The Royals are the best-fielding team in the AL, and it’s a good thing too, because they are by quite a large margin the worst team offensively in the AL playoffs, posting a whopping -33.1 offensive runs below average and a bottom 5 wRC+ of 93. They run the bases really well, ranking second in the league in Baserunning value added, and the combined WAR from their position players sits at a respectable Top 5 cluster with the Blue Jays and Athletics. Unfortunately, they’re also the only AL team to not hit 100 home runs this year.
Ranking dead last in home runs in the regular season is not necessarily a condemnation of a team’s ability to hit them in the postseason. Anything can happen in the short season, and the lineup could catch fire at any time. But odds are it won’t, and it will be up to the bullpen to preserve whatever precious leads they can manage this October.
Who are they, really?
Stars by WAR
- Josh Donaldson, 3B – 6.4 WAR: The only real difference between 2014 and his fringe-MVP-caliber 2013 was a downtick in batted-ball luck
- Sean Doolittle, RP – 2.4 WAR: Yielding huge value from his 62.2 innings pitched, Doolittle was beyond overpowering save for two meltdowns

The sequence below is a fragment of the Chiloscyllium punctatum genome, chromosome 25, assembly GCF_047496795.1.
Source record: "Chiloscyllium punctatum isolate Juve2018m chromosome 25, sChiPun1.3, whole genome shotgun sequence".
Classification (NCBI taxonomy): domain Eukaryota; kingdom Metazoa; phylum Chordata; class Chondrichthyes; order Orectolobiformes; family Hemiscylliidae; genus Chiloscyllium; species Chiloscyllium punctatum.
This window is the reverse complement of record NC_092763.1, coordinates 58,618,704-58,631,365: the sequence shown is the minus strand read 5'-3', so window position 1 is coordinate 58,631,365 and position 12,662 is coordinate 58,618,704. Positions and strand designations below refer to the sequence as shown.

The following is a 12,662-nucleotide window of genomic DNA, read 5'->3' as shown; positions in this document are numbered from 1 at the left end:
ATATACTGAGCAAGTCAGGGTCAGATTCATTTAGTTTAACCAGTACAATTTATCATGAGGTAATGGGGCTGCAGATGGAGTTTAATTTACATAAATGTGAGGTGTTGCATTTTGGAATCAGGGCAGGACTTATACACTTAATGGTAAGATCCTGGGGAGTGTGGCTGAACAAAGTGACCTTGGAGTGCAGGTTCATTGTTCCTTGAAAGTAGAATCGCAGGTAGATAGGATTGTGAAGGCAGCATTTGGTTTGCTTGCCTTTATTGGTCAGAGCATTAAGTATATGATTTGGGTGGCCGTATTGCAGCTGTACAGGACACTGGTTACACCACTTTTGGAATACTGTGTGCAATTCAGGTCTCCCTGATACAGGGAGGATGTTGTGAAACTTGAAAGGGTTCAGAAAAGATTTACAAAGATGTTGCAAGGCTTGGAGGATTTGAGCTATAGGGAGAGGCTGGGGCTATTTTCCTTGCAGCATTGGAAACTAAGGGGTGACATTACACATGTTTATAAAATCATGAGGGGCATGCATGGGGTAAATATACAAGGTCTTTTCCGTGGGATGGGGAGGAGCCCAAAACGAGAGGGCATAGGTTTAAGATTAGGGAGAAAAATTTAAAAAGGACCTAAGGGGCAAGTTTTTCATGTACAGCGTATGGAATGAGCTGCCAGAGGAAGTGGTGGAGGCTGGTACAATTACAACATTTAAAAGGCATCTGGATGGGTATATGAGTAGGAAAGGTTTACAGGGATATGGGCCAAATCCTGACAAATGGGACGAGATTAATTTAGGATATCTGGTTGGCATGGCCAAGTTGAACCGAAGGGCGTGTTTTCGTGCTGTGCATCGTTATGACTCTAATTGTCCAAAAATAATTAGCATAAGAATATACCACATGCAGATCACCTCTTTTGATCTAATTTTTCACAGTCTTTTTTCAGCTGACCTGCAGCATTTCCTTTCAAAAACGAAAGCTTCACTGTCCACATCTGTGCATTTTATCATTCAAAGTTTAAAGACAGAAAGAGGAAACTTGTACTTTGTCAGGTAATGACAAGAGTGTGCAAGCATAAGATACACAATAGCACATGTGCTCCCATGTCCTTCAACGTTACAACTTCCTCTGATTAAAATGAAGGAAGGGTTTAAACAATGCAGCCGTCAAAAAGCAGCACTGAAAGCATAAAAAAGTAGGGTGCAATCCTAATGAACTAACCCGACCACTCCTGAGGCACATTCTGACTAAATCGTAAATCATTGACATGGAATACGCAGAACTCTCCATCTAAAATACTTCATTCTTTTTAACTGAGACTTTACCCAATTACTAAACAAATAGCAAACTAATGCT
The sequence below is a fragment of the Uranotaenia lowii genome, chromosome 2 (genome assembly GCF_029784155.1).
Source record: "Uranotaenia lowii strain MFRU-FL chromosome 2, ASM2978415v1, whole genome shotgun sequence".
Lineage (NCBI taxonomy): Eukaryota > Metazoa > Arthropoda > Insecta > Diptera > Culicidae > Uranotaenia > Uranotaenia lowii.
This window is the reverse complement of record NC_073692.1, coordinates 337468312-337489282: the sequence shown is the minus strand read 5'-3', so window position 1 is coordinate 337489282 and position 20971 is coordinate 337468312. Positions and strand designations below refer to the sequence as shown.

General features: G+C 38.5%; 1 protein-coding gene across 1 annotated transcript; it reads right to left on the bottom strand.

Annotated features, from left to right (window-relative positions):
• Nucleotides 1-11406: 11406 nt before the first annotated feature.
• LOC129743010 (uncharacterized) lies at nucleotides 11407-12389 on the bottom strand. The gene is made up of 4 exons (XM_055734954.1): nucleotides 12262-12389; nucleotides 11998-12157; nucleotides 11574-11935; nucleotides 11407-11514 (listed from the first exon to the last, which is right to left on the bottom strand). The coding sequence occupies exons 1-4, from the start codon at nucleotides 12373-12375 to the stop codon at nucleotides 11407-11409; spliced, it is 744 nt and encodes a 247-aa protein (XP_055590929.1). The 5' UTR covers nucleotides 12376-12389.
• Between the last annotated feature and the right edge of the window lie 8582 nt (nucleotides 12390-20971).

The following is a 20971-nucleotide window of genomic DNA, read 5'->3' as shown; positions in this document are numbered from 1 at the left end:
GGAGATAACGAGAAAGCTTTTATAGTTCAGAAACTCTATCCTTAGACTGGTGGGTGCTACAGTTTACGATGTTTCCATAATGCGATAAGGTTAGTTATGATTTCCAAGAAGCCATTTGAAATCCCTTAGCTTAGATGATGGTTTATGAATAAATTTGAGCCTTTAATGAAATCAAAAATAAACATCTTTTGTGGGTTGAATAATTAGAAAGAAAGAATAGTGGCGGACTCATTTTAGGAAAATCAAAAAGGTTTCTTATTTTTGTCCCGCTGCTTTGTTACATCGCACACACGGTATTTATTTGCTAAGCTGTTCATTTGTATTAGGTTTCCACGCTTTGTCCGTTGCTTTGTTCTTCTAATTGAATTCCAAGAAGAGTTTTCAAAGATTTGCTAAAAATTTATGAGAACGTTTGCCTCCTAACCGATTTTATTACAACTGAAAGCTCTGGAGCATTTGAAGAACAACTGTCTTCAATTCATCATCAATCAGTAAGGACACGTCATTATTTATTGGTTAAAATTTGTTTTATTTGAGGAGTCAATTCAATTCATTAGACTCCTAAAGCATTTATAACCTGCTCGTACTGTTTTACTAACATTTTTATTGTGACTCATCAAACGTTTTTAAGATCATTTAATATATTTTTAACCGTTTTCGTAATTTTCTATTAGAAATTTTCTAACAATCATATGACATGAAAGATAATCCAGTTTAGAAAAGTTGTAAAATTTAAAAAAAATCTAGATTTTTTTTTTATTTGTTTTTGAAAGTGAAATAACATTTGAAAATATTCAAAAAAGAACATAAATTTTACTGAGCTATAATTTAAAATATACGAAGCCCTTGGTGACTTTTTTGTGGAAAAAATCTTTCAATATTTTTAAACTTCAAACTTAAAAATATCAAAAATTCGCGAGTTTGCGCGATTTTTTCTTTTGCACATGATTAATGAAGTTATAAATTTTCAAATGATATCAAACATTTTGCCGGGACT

Forget what they told you. Regular season momentum does not carry into the postseason. In-series momentum might be a real thing, but it’s been proven by computers from science that there’s a big red emotional reset button in every clubhouse that gets pressed after the last out of the regular season.
The Oakland A’s season is a tale of two halves (see graph above), but I’m just going to look at the aggregate. On the balance, the A’s were pretty much vanilla in most relevant position player things: a wRC+ of 101, 4th out of the 10 AL playoff teams at fielding, 7th in the league at baserunning.
Unsurprisingly, A’s pitchers were good at limiting home runs. However, they were one of the three worst staffs at striking batters out (just 6.96 K/9), which might be a problem in high leverage playoff situations. ERA indicators are all over the map, posting a top 3 ERA and FIP, but a bottom 5 xFIP which normalizes home run likelihoods.
At the end of the day, if the A’s can recapture their early season mojo, they have a shot at running the table this year. But with the collapse already in mid-swing, I’m having a hard time climbing aboard the bandwagon. They have a puncher’s chance of making noise this October, but I’m in ‘wait and see’ mode for now.